Gigabyte Z390 Designare Test Setup, Thunderbolt And PCMark Benchmarks
Test System Configuration Notes: When configuring our test system for this article, we first updated the BIOS and set the board to its default settings. Once we were sure all settings were at their stock values, we saved them, re-entered the BIOS and ensured the memory speed was set to XMP DDR4 3200MHz -- identical to all of the other boards featured here.
Our test rig is powered by an Intel Core i9-9900K Coffee Lake Octa-core CPU, Thermaltake Floe Ring 360mm AIO water cooler, 32GB of Corsair Vengeance DDR4 3200MHz CL16 memory, a 1600W Corsair AX1600i PSU, an NVIDIA GeForce RTX 2080 Ti GPU, and a Samsung PM961 256GB NVMe SSD (boot) and a Samsung 860 Evo 4TB SSD (Game).
Once the Windows 10 installation was complete, we fully updated the OS, and installed the drivers necessary for our components. We then installed all of our benchmarking software, performed a disk clean-up, cleared any old prefetch and temp data, and ran the tests. The system was restarted and allowed to hit an idle state when necessary before initiating any tests. All tests were run 3 times to ensure a standard variance was accounted for and results were averaged. Any outlier tests would be discarded and another run would be engaged to ensure continuity.
One of the major features of the Gigabyte Z390 Designare board is its dual Thunderbolt 3 ports. We wanted to test these to see exactly how well they perform with a full PCIe x4 storage device attached. For this test we disassembled our Patriot EVLVR Thunderbolt 3 SSD and replaced the PCIe x2 M.2 drive with another Samsung PM961 M.2 NVMe SSD. Since the Thunderbolt ports are routed via the PCH (DMI), we know that the PCIe x4 DMI link will be strained when pushing for full performance...
As a baseline this is how the main boot drive, a 256GB PM961 will perform through DMI via a M.2 slot on the motherboard.
Here we can see Thunderbolt port 1, and there is some performance lost as there is likely congestion passing test data in conjunction with the OS drive trying to talk through the same DMI space.
Here we see the same with the drive moved to port 2. It takes a performance hit, but is still super speedy when compared to a USB storage solution.
And here the proof is in the pudding. We ran the on-board M.2 test run at the same time as the Thunderbolt run, and you could watch the test passes fluctuate as they fought over available bandwidth.
The reason we tested this is to show why Gigabyte implemented the ability to run CPU lanes to the slots for add in card SSDs. That means data passes directly to the CPU and bypasses the DMI bottleneck, which we see here. Do keep in mind that any Z390 board you use that has Thunderbolt will experience the same results or similar, which is another reason why we are illustrating it here. This is normal and nothing is wrong with the system; it is simply a limitation of the interface when running through the crowded DMI. This is one of the reasons that many workstation builds are HEDT, as they have a lot more available PCIe lanes from the CPU, so you can run more devices with less chance of conflict.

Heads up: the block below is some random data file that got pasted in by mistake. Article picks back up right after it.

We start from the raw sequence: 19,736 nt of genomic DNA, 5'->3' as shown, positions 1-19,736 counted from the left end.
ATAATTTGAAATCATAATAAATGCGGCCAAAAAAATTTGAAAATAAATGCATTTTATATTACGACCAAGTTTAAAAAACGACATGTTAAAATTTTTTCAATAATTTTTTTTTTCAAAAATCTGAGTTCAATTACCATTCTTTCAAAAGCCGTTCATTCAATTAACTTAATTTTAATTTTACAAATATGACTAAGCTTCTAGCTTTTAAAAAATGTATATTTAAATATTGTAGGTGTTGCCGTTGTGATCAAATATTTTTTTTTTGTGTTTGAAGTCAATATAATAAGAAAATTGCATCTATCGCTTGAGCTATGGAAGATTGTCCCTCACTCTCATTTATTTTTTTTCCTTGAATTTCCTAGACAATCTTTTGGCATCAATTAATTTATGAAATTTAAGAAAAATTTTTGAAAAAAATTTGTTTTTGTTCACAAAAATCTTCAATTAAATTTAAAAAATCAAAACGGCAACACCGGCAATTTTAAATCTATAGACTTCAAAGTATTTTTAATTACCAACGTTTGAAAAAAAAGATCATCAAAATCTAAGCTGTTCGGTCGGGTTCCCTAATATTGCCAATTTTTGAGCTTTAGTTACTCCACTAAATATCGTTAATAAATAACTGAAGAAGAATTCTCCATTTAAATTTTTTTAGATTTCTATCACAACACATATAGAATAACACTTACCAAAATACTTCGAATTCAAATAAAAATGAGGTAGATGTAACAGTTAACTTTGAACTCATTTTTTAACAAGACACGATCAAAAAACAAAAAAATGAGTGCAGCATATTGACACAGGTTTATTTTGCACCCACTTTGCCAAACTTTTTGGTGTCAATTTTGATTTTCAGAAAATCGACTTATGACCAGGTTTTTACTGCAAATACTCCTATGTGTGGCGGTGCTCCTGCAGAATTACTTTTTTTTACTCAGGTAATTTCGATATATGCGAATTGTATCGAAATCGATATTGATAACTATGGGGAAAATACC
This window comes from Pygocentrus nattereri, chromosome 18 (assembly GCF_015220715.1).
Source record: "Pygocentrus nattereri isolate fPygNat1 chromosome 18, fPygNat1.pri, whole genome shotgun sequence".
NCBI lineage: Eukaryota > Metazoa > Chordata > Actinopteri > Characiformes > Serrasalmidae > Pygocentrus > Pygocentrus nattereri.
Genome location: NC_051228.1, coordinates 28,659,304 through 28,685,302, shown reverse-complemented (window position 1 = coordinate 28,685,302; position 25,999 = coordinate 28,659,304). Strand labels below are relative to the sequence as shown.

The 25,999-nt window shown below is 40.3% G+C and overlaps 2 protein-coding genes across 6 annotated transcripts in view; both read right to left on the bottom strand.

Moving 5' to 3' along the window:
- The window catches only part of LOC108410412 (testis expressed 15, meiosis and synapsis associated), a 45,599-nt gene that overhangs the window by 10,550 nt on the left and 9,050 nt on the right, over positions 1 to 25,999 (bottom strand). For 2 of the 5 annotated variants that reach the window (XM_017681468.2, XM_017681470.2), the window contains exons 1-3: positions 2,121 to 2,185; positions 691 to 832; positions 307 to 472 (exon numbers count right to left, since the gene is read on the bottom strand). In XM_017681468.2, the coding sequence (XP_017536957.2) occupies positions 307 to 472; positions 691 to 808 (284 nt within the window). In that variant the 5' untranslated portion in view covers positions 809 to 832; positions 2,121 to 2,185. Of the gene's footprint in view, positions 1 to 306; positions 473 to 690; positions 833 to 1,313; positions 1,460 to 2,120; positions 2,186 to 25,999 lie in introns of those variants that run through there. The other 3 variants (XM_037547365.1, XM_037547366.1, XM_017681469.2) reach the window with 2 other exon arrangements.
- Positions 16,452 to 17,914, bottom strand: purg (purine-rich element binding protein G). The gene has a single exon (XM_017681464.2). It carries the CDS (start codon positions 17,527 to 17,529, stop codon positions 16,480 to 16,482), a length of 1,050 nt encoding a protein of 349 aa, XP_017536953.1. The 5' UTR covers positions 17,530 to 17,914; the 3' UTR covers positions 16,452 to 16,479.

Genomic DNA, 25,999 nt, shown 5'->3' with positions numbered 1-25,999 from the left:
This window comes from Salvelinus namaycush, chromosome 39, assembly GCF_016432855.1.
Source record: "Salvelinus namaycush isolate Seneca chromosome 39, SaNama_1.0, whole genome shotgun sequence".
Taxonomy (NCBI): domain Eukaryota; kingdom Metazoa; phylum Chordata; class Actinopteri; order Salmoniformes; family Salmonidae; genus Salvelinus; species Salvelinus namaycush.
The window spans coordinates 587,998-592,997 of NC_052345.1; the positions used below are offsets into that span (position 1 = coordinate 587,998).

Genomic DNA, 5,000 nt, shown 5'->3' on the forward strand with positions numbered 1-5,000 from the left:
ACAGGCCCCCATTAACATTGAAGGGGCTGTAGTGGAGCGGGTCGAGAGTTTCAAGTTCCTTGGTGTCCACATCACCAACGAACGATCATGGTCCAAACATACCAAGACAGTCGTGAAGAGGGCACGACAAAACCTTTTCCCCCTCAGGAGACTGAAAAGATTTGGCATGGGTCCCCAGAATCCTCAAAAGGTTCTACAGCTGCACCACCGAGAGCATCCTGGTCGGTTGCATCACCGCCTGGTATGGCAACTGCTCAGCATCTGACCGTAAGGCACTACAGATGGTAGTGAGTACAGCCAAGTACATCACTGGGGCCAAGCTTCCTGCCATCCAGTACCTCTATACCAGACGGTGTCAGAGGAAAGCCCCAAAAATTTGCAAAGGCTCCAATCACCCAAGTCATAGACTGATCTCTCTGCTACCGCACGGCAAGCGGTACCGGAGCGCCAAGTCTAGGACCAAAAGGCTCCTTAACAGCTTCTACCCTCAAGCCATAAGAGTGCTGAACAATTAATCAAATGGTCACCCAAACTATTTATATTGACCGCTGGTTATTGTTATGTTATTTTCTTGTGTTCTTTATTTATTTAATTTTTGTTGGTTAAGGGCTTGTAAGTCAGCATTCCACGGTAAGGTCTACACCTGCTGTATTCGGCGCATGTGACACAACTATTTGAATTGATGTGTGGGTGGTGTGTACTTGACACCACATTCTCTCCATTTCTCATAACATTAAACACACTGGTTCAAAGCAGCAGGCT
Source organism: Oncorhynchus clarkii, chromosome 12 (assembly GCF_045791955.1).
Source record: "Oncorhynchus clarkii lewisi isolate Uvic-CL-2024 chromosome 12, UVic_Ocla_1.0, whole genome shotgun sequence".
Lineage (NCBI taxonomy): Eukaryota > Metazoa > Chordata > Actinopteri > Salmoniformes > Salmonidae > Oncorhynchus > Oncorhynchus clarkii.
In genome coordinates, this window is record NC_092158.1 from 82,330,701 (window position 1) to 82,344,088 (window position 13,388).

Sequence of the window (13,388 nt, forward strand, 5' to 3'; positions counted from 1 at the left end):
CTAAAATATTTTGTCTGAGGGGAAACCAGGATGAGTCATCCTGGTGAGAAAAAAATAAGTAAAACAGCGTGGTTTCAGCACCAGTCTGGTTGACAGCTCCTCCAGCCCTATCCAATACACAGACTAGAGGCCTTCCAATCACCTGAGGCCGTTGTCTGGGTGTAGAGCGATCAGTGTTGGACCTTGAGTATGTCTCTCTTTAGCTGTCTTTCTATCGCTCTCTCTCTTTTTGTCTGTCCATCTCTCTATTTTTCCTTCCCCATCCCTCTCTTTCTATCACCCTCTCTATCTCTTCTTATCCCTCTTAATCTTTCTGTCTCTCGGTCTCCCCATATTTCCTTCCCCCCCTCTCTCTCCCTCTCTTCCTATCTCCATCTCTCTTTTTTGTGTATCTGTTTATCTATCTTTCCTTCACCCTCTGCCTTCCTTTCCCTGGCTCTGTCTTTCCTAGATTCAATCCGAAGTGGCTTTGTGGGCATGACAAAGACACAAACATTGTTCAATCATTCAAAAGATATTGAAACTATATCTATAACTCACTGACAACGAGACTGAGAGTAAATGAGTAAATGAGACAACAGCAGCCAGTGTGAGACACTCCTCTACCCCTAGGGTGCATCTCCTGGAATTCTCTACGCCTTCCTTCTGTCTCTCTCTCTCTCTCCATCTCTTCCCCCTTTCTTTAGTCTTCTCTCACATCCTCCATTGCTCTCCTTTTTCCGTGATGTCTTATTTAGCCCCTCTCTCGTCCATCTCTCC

That being said, the results above are still plenty speedy and your work will not grind to a halt. Though, if transferring large 4K/8K video footage from Thunderbolt to an M.2 device or something like that, you may get slower than expected speeds. All things considered, even with both drives running the test, we still saw speeds far exceeding USB 3.0 thumb drives by almost double in most cases.
The Essentials test - The Essentials group covers the common, everyday ways that people use a PC. The workloads include Web Browsing, Video Conferencing, and App Start-up time.
The Productivity test - The Productivity test group measures system performance with everyday office applications. This test group includes the Spreadsheets and Writing workloads.
The Digital Content Creation test - This test group's workload reflect the demands of working with digital content and media. The tests include Photo Editing, Video Editing, and Rendering and Visualization.
The Gigabyte Z390 Designare has a strong showing at stock, since the default BIOS settings and ICCMax guidelines are followed differently between the ASUS boards and Gigabyte. This results in decent gains as the Gigabyte board has sustained higher clock speeds due to not rolling back after the ICCMax turbo duration limit is met. The ASUS board more closely follows these guidelines and suffers a bit in comparison for following the defined spec here.
The overclocked results at 5.0GHz show the Gigabyte board losing the lead to the Maximus XI Extreme board. Because of the manual tuning here, any perceived performance benefits from the auto / stock board optimizations are eliminated.
Lets move on to a few more tests and see what else shakes out as we put the Z390 Designare through its paces.